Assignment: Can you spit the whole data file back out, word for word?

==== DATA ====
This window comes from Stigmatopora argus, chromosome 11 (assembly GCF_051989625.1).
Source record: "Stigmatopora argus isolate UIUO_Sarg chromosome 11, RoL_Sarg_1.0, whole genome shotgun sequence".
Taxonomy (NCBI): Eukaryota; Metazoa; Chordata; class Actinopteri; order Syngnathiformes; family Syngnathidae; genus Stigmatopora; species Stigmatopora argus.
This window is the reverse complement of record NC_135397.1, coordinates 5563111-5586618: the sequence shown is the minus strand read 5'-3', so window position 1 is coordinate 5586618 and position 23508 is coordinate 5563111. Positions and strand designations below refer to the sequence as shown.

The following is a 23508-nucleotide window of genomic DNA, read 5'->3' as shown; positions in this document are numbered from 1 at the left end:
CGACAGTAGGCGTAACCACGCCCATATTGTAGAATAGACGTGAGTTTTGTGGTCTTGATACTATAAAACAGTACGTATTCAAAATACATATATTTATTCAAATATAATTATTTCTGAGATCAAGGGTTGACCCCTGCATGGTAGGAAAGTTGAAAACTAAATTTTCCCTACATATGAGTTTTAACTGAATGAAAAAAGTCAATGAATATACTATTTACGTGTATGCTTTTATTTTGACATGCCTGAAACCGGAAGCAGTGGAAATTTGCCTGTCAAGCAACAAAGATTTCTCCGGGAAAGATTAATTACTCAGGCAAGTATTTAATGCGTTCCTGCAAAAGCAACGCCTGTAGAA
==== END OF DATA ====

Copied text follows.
This window comes from Stigmatopora argus, chromosome 11 (assembly GCF_051989625.1).
Source record: "Stigmatopora argus isolate UIUO_Sarg chromosome 11, RoL_Sarg_1.0, whole genome shotgun sequence".
Taxonomy (NCBI): Eukaryota; Metazoa; Chordata; class Actinopteri; order Syngnathiformes; family Syngnathidae; genus Stigmatopora; species Stigmatopora argus.
This window is the reverse complement of record NC_135397.1, coordinates 5563111-5586618: the sequence shown is the minus strand read 5'-3', so window position 1 is coordinate 5586618 and position 23508 is coordinate 5563111. Positions and strand designations below refer to the sequence as shown.

The following is a 23508-nucleotide window of genomic DNA, read 5'->3' as shown; positions in this document are numbered from 1 at the left end:
CGACAGTAGGCGTAACCACGCCCATATTGTAGAATAGACGTGAGTTTTGTGGTCTTGATACTATAAAACAGTACGTATTCAAAATACATATATTTATTCAAATATAATTATTTCTGAGATCAAGGGTTGACCCCTGCATGGTAGGAAAGTTGAAAACTAAATTTTCCCTACATATGAGTTTTAACTGAATGAAAAAAGTCAATGAATATACTATTTACGTGTATGCTTTTATTTTGACATGCCTGAAACCGGAAGCAGTGGAAATTTGCCTGTCAAGCAACAAAGATTTCTCCGGGAAAGATTAATTACTCAGGCAAGTATTTAATGCGTTCCTGCAAAAGCAACGCCTGTAGAA